There is no reason to assume that the British government would not have entered into treaty arrangements with the Aboriginal people as it did in New Zealand and elsewhere had it recognised their ‘ownership’ of the land. William Blackstone, who was regarded as authoritative on the matter in subsequent cases in several countries with legal systems based on English common law, drew a clear distinction between colonies won by conquest or treaty and those where ‘lands are claimed by right of occupancy only, by finding them desert and uncultivated (though he was unclear on whether they were uninhabited), and peopling them from the mother countries.[9] This ambiguity enabled later commentators to argue that only cultivated land was in actual possession and that in colonies of settlement English law was ‘immediately there in force’ on the assumption that no prior legal code and no land tenure had ever existed’: in other words it was terra nullius. The words of the Privy Council in Vajesingji v Secretary of State for India in 1924 are among many other pronouncements that defined the concept of terra nullius unambiguously: ‘territory hitherto not occupied by a recognised ruler’.[10] New Holland was considered a paradigm case of terra nullius because the British could identify no territorial units with a recognisable form of government, not because there had been no Aboriginal inhabitants. It is the High Court that was mistaken in believing that British explorers, Whitehall officials or Australian colonists held the false belief that Australia was uninhabited or nearly so. The consistent legal doctrine from 1788 was that the original British claim of sovereignty extinguished all prior rights to property and that after 1788 ‘all titles, rights, and interests whatever in land which existed’ were the ‘direct consequence of some grant from the Crown’. This would not change until the Australian High Court’s decision in the Mabo Case in 1992.[11]


[1] The principle of British sovereignty over Australia was asserted on four occasions: in 1788, 1824, 1829 and 1879.

[2] See Reynolds, Henry, Aboriginal sovereignty: reflections on race, state, and nation, (Allen & Unwin), 1996, pp. 1-15, 86-107 and especially Attwood, Bain, Possession: Batman’s Treaty and the Matter of History, (Melbourne University Press), 2009.

[3] Monitor, 28 November 1827.

[4] Sydney Gazette, 23 April 1829.

[5] Brown, P.L., ‘Batman, John (1801-1839)’, ADB, Vol. 1, pp. 67-71. See also, Bonwick, John, John Batman, the founder of Victoria, (Fergusson and Moore), 1868, pp. 66-83.

[6] Public Record Office: PRO: CO 201/247 ff 411 r + v. It was published in the New South Wales Government Gazette, 2 September 1835.

[7] In practice, although Bourke’s action had voided any ‘treaty’ that was made, it did not prevent significant movement of settlers of the Port Phillip Association from VDL and from other parts of NSW into the Port Phillip District from late 1835 onwards. In his despatch of 10 October 1835, Bourke recommended that the settlement should be recognised and, though initially the Colonial Office had doubts about doing so, Lord Glenelg supported Bourke’s recommendations and on 9 September 1836 a notice recognised the existence of a settlement that had already existed for a year.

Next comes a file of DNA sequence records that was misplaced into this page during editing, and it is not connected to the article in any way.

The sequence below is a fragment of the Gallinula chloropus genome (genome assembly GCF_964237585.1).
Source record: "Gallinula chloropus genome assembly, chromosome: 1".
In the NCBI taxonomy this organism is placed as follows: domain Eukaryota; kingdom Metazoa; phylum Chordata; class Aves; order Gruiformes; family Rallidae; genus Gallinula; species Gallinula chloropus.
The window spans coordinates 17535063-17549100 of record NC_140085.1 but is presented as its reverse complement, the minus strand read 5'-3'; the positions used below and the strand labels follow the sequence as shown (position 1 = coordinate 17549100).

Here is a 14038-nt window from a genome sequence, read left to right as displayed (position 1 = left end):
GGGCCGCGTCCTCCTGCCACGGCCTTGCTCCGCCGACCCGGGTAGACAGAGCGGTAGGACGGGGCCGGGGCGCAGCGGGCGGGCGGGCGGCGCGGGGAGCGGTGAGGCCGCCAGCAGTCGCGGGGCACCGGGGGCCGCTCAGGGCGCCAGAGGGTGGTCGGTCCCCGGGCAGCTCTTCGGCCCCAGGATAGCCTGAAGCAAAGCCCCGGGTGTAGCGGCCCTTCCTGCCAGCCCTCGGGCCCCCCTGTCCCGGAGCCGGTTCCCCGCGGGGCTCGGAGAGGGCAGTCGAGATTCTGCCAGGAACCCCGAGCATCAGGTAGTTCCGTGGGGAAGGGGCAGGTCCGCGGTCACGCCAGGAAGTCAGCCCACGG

[8] Report from the Select Committee on Aborigines (British Settlements): with the minutes of evidence, appendix and index, 1837, pp. 10-15

[9] Prest, W., ‘Law for Historians: William Blackstone on women, colonies and slaves’, Legal History, Vol. 11, (2007), pp. 105-115, especially pp. 109-111.

[10] Law Report, 51 Ind. App. (1924) at 360, cit, Dawson J. in 107 Australian Law Report, 1, p. 94.

[11] The Mabo case radically altered this position and increasingly historians view Australian colonisation as ‘conquest’ rather than ‘settlement’. Stephenson M.A. and Ratnapala, Suri, (ed.), Mabo: A Judicial Revolution, The Aboriginal Land Rights Decision and its impact on Australian Law, (University of Queensland Press), 1993.

Friday, 18 January 2013

Elitism, democracy and the European Union

The Algerian hostage crisis has resulted in David Cameron delaying his speech on the EU today in Amsterdam and, as yet, no new date for the speech has been set.  However, it appears that what he intended to say was that he wanted to set out a ‘positive vision’ of Britain’s future role in Europe but that, unless  Britain’s concerns about the direction the EU appears to be moving down are not resolved then Britain could ‘drift towards’ exit.  Gavin Hewitt is right in his blog that whatever Cameron says ‘he will inevitably disappoint’.  It is clear that he will not call an in-out referendum, so he’ll disappoint UKIP and those with a Eurosceptic stance but he will persevere with trying to re-negotiate Britain’s position disappointing those with a federalist agenda.  If there is a referendum it will be on the terms renegotiated: so, do you agree with the terms or not?  Either way, Britain would still be in the EU: if the vote was in favour of a revised membership then we stay in the EU; if it was a no vote, then it will be presumed that people are happy with the existing situation even if, in reality, it means that people are not happy with the EU at all.  For Mr Cameron if the public gave their consent to any changes in membership, then the issue would be settled ‘once and for all’.  So, at least as far as the political elite were are in the EU and will remain in the EU irrespective of the outcome of a referendum.  All the public is being asked is about the detail of membership not the the broader principle of whether we should be in the EU at all.